The Victorian government’s corruption watchdog will resume public hearings into allegations of serious corrupt conduct within the state public transport sector on March 29.
The hearings are part of an Independent Broad-based Anti-corruption Commission investigation into allegations of serious corrupt conduct during the tendering, procurement and subsequent management of major contracts within V/Line and Metro Trains.
IBAC commissioner Robert Redlich on Friday said the next round of hearings would further examine integrity issues and their impact across the Victorian public transport sector.
“The first round of public hearings for IBAC’s Operation Esperance investigation exposed a range of integrity issues, including around the processes and management of certain major contracts between V/Line, Metro and suppliers,” he said in a statement.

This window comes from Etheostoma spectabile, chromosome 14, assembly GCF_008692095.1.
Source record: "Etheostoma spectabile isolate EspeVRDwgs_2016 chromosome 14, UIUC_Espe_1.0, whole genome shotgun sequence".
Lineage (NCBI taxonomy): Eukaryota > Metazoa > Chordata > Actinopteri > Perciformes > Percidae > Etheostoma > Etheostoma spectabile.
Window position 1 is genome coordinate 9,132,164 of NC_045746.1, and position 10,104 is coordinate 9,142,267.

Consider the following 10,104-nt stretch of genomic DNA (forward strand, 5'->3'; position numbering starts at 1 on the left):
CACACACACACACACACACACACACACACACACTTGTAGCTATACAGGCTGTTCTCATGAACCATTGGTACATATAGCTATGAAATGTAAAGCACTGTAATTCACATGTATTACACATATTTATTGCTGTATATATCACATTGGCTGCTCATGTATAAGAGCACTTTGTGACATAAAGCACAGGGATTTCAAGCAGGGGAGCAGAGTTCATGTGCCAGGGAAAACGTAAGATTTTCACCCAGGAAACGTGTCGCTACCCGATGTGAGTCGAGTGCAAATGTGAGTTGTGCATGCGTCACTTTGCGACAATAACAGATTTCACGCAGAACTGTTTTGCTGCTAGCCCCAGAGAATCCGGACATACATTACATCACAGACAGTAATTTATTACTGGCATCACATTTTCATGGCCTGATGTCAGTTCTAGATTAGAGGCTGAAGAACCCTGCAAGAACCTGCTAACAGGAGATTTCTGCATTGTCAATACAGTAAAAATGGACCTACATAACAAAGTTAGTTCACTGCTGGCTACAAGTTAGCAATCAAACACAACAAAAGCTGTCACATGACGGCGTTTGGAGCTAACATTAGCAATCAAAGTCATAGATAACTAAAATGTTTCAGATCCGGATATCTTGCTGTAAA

“The investigation has also raised concerns around the effectiveness of controls associated with the proper delivery of essential cleaning services in the state’s public transport system during the COVID-19 pandemic.
“As part of IBAC’s focus on preventing corruption, the public hearings will consider whether the current systems and controls are sufficient to protect the integrity of the tendering and procurement process, and examine potential systemic issues, including how culture and practices may have contributed.”
In October the corruption inquiry heard that Metro executive Peter Bollas had received $150,000 in cash payments over the course of four years from the co-owner of Transclean — a cleaning company that has held contracts with the Victorian train operators, Metro and V/Line, for several years.
Bollas told the inquiry he would often receive the money through V/Line boss James Pinder, who also received the payments.
The inquiry also heard that Pinder had received at least $320,000 in a series of payments from Transclean between late 2018 and early 2019, and had used “secretive” burner phones to communicate with Transclean managing director George Haritos.
Bollas and Pinder were both suspended from their positions in August.
The next round of hearings will run for four days, and will be streamed on IBAC’s website.